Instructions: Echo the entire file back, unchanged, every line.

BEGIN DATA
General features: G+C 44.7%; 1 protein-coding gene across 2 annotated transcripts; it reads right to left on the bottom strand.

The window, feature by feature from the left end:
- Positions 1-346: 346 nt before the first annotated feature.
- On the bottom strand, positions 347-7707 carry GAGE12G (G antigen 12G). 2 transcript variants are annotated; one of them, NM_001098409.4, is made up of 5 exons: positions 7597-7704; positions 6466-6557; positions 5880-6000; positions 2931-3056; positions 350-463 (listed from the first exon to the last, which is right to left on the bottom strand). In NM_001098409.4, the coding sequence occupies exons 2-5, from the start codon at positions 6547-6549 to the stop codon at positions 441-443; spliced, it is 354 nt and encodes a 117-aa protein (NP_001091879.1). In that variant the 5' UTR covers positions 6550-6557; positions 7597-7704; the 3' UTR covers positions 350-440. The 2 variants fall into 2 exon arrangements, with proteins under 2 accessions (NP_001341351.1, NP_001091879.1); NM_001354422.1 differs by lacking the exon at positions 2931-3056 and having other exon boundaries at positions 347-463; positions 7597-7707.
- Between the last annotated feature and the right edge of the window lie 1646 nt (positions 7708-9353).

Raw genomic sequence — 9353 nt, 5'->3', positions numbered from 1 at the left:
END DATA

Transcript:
General features: G+C 44.7%; 1 protein-coding gene across 2 annotated transcripts; it reads right to left on the bottom strand.

The window, feature by feature from the left end:
- Positions 1-346: 346 nt before the first annotated feature.
- On the bottom strand, positions 347-7707 carry GAGE12G (G antigen 12G). 2 transcript variants are annotated; one of them, NM_001098409.4, is made up of 5 exons: positions 7597-7704; positions 6466-6557; positions 5880-6000; positions 2931-3056; positions 350-463 (listed from the first exon to the last, which is right to left on the bottom strand). In NM_001098409.4, the coding sequence occupies exons 2-5, from the start codon at positions 6547-6549 to the stop codon at positions 441-443; spliced, it is 354 nt and encodes a 117-aa protein (NP_001091879.1). In that variant the 5' UTR covers positions 6550-6557; positions 7597-7704; the 3' UTR covers positions 350-440. The 2 variants fall into 2 exon arrangements, with proteins under 2 accessions (NP_001341351.1, NP_001091879.1); NM_001354422.1 differs by lacking the exon at positions 2931-3056 and having other exon boundaries at positions 347-463; positions 7597-7707.
- Between the last annotated feature and the right edge of the window lie 1646 nt (positions 7708-9353).

Raw genomic sequence — 9353 nt, 5'->3', positions numbered from 1 at the left: